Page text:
Within months, another court enjoined the Roadless Rule. Wyoming v. USDA, 277 F. Supp. 2d 1197 (D. Wyo. 2003). On July 14, 2003, the United States District Court for the District of Wyoming held that the Roadless Rule was promulgated in violation of the National Environmental Policy Act and the Wilderness Act and ordered that it "be permanently enjoined." Id. at 1239. As in the Idaho litigation, the Forest Service did not appeal to the Tenth Circuit, but the environ-mentalist intervenors did.
The day after oral argument before the Tenth Circuit, the "Forest Service announced the adoption of a final rule replac- ing the Roadless Rule." Wyoming v. USDA, 414 F.3d 1207, 1211 (10th Cir. 2005). Because the new rule-the State Petitions Rule-eliminated "[t]he portions of the Roadless Rule that were substantively challenged," the Tenth Circuit concluded that "to render a decision on the validity of the now nonexistent Roadless Rule would constitute a textbook example of" an advisory opinion. Id. at 1212. The Tenth Circuit dismissed the appeal for want of jurisdiction and vacated the district court's judgment. Id. at 1214.
The rule announced by the Forest Service on May 5, 2005 -the State Petitions Rule-is the primary focus of this appeal.
The Forest Service began working on what would become the State Petitions Rule in July 2001, when the appeal of the Idaho preliminary injunction against the Roadless Rule was pending before the Ninth Circuit. Roadless Area Conservation, 66 Fed. Reg. 35,918 (July 10, 2001). In its Advance Notice of Proposed Rulemaking in the Federal Register, the Forest Service expressed its intention to re-examine the Roadless Rule and move forward with a "responsible and balanced approach" to roadless area management that would fairly address concerns raised by those affected by the Roadless Rule. Id.
The Forest Service issued a Notice of Proposed Rulemaking for the State Petitions Rule in July 2004. See State Petitions for Inventoried Roadless Area Management, 69 Fed. Reg. 42,636 (July 16, 2004). The Forest Service determined that "a State petitioning process that will allow State-specific consideration of the needs of [roadless] areas [was] an appropriate solution to address the challenges of roadless area management." Id. at 42,638.
Following an extended period of public comment, the Forest Service issued the final State Petitions Rule. State Petitions for Inventoried Roadless Area Management, 70 Fed.
Reg. 25,654 (May 13, 2005). The rule revised Part 294 of Title 36 of the Code of Federal Regulations to remove the text of the Roadless Rule and insert in its place provisions establishing an eighteen-month window during which states could petition for state-specific roadless area protections.*fn3 Id. at 25,661.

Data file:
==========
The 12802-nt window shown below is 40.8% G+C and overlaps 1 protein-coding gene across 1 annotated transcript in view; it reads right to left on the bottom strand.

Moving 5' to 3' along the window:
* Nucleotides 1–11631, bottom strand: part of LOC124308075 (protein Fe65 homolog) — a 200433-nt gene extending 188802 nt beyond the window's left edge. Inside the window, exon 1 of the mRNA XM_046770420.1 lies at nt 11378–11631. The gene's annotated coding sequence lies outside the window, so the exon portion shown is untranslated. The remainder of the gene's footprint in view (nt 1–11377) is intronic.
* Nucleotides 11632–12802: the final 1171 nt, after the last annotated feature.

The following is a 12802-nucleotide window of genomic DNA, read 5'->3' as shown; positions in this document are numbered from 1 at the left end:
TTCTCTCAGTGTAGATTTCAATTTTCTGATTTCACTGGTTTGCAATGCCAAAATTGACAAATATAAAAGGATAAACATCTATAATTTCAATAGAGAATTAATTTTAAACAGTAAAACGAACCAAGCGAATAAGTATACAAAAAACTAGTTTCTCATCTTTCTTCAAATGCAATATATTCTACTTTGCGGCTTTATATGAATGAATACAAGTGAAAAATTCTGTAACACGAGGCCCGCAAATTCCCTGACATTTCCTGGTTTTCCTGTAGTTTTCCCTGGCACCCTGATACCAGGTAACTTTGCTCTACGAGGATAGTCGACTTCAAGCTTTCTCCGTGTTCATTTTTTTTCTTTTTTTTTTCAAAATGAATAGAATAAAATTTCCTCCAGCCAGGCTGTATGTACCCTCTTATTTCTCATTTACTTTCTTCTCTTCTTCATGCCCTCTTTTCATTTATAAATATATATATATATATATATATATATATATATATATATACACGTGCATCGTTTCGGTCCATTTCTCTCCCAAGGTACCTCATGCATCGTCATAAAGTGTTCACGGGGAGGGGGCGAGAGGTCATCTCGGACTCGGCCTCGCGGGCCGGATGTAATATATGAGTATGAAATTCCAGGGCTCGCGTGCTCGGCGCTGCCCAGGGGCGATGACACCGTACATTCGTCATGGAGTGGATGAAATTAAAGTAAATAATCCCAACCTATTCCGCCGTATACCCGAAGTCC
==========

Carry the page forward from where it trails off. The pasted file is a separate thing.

The final provision of the State Petitions Rule is a "sever-ability clause." 36 C.F.R. § 294.18. According to the Forest Service, this provision . . . responds to public comment expressing concerns and confusion regarding the status of the prior roadless rule that was set aside by the Federal District Court in Wyoming. The Department [of Agriculture] believes that adopting this new rule resolves the matter by establishing a new process for addressing inventoried roadless area . . . . Regardless of these lawsuits [surrounding the Roadless Rule], the Department has concluded that the 2001 rule's inflexible "one-size fits-all" nationwide rulemaking approach is flawed and there are better means to achieve protection of roadless area values. The Department wishes to make its intent clear that should all or any part of this regulation be set aside, the Department does not intend that the prior rule be reinstated, in whole or in part.
70 Fed. Reg. at 25,655-56.
In its decision memorandum, the Forest Service explained that it had designated this rule for categorical exclusion under the National Environmental Policy Act ("NEPA"). 70 Fed. Reg. at 25,660. The Forest Service specifically cited a provision from the Forest Service Handbook ("FSH"), which provision "excludes from documentation in an environmental assessment or impact statement 'rules, regulations, or policies to establish Service-wide administrative procedures, program processes, or instructions.' " Id. at 25,660 (citing FSH 1909.15, § 31.1b; 57 Fed. Reg. 43,208 (Sept. 18, 1992)). The Forest Service explained that the "final rule is merely procedural in nature and scope and, as such, has no direct, indirect, or cumulative effect on the environment." Id. The Forest Service also referred to the Draft and Final Environmental Impact Statements that were prepared as part of the Roadless Rule's development and explained ...